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We are not doing our best to solve the truck driver shortage

May 4, 2022, 9:45 PM UTC
Automated vehicle technologies could significantly improve the job of a truck driver and the efficiency of the transportation industry.
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The nationwide supply chain crisis triggered by the pandemic has led to bare shelves and price inflation at grocery stores–and focused attention on the workforce challenges confronting the trucking industry.

Increasing trucker compensation has helped–but it didn’t solve the chronic driver shortages. In fact, cumbersome licensing and testing processes continue to limit the number of new drivers entering the industry. The administration has been slow to promulgate driver-assist technology policy, and a leadership vacuum persists at the federal agency regulating commercial trucks.

Let’s start with obtaining a commercial driver’s license (CDL) to operate a truck, a prerequisite for all professional truckers. An entry-level driver training rule that took effect in February mandates that all aspiring CDL holders complete a training program from a registered provider before they take the skills test. Prior to the new policy, drivers had more choice in how they developed the competencies needed to pass the exam, thereby enabling more workers to enter the industry.

An apprenticeship program for younger drivers, slated to launch soon, is a step in the right direction. Established by the Bipartisan Infrastructure Act, the pilot initiative removes a restriction in the interstate trucking law prohibiting 18 to 21-year-olds from driving commercial vehicles out of state or transporting interstate goods within their own state. Unfortunately, Congress has capped the number of participants in the pilot at 3,000, eliminating thousands of qualified younger workers from the driver pool.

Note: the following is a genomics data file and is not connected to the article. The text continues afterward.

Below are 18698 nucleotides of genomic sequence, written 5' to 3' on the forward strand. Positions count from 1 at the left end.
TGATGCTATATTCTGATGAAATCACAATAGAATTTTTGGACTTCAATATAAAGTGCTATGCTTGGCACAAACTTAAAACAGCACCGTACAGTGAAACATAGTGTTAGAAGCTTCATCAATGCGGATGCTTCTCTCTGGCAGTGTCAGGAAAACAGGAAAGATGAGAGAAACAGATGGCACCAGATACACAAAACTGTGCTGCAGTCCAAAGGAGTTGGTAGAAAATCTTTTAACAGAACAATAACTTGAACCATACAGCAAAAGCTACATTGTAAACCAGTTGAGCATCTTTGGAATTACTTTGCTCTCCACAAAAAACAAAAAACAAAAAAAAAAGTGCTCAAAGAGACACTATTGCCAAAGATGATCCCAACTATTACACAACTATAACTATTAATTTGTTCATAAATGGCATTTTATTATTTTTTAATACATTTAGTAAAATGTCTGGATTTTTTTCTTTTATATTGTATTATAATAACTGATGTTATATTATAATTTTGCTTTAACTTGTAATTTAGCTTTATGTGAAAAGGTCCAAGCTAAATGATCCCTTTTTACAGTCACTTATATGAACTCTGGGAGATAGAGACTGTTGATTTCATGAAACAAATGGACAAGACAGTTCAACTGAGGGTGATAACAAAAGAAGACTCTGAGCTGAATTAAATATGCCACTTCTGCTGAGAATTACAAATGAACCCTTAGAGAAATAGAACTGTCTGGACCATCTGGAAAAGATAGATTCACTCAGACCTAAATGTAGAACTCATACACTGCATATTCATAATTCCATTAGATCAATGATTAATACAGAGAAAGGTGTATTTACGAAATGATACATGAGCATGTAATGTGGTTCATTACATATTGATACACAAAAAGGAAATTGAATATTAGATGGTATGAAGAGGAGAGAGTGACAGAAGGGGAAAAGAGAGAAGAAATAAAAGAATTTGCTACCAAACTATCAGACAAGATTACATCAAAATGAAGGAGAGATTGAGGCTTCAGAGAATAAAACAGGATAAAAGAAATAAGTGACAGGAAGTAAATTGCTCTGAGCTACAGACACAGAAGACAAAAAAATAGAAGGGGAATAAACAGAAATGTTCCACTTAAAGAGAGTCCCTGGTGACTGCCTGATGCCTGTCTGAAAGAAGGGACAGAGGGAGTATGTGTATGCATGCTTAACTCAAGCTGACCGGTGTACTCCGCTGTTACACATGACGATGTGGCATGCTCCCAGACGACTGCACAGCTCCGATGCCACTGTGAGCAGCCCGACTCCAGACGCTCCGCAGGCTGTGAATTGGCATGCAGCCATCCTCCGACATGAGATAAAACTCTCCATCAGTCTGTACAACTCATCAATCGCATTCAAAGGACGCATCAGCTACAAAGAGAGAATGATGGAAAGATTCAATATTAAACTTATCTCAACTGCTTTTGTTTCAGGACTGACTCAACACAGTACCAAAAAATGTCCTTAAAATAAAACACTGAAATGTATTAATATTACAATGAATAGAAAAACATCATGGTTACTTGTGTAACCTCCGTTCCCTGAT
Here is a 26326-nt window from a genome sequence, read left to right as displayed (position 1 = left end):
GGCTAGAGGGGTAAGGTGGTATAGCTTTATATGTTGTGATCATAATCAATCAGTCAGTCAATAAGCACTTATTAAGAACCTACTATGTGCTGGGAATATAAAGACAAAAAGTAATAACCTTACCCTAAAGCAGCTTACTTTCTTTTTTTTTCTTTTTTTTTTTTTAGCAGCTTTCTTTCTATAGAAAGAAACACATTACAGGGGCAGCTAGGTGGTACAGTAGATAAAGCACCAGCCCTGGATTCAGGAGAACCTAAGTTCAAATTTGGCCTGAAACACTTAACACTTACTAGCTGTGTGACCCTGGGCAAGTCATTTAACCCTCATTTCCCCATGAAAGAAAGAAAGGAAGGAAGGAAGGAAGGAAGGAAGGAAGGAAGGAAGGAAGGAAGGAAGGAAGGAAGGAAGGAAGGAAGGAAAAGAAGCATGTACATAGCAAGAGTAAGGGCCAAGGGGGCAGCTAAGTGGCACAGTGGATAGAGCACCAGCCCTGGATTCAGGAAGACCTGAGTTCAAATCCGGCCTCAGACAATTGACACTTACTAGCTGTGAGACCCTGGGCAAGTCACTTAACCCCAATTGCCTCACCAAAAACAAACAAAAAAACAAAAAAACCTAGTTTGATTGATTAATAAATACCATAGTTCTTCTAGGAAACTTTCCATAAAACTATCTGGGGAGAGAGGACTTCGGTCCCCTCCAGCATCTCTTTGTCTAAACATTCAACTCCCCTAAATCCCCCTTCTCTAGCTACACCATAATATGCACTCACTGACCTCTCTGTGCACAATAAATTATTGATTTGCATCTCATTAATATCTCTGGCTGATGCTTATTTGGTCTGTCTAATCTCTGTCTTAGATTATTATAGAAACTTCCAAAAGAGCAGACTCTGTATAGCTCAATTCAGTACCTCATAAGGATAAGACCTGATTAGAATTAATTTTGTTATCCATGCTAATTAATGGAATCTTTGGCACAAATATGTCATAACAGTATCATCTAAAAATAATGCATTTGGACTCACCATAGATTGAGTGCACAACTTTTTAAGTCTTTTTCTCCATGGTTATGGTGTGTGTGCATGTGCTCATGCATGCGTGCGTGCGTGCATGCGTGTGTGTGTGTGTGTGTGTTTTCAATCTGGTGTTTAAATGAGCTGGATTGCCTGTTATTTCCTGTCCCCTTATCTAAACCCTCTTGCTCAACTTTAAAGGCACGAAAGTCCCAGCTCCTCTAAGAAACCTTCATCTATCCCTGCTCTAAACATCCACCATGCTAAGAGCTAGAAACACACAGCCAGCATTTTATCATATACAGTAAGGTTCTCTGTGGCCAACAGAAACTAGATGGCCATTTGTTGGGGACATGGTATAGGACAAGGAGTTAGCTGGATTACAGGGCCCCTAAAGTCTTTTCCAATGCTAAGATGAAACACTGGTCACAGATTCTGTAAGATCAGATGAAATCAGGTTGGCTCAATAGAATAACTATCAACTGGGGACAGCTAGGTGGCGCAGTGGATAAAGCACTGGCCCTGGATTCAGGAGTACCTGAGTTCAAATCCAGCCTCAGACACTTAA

To improve the safety and efficiency of the trucking industry, lawmakers need to expedite the regulatory process tied to driver-assist technologies.

Data from the Insurance Institute for Highway Safety (IIHS) has shown that forward collision mitigation technology can reduce front-end commercial vehicle accidents by up to 44%. After years of discussion and federally funded studies, it seems we are finally close to mandating automatic emergency braking (AEB) in heavy trucks.

Automated vehicle technologies will significantly improve the job of a truck driver and the efficiency of the transportation industry. We urge the administration to move quickly to approve uniform policy and to establish safety-first nationwide rules for driver-assist and self-driving technologies.

More than ever, we need bold leadership at the federal level to propel the industry forward. The Federal Motor Carrier Safety Administration (FMCSA)–which regulates the commercial vehicle industry’s more than 500,000 trucking firms and four million CDL holders–has operated without permanent leadership since 2019.

Having served as an acting administrator of FMCSA myself, I applaud the Biden administration for their recent nomination of FMCSA Deputy Administrator Robin Hutcheson to serve as administrator and urge the U.S. Senate to swiftly confirm her nomination, enabling the agency to advance critical initiatives tied to driver shortages and new safety technologies.

Let’s harness the power of innovation, regulatory reform, and FMCSA leadership to support and grow a new generation of highly skilled professional truck and fleet operators who will keep our economy moving today–and into the future.

Wiley Deck is the vice president of government affairs and public policy at Plus and the former acting administrator of the Federal Motor Carrier Safety Administration.

The opinions expressed in Commentary pieces are solely the views of their authors, and do not reflect the opinions and beliefs of Fortune.

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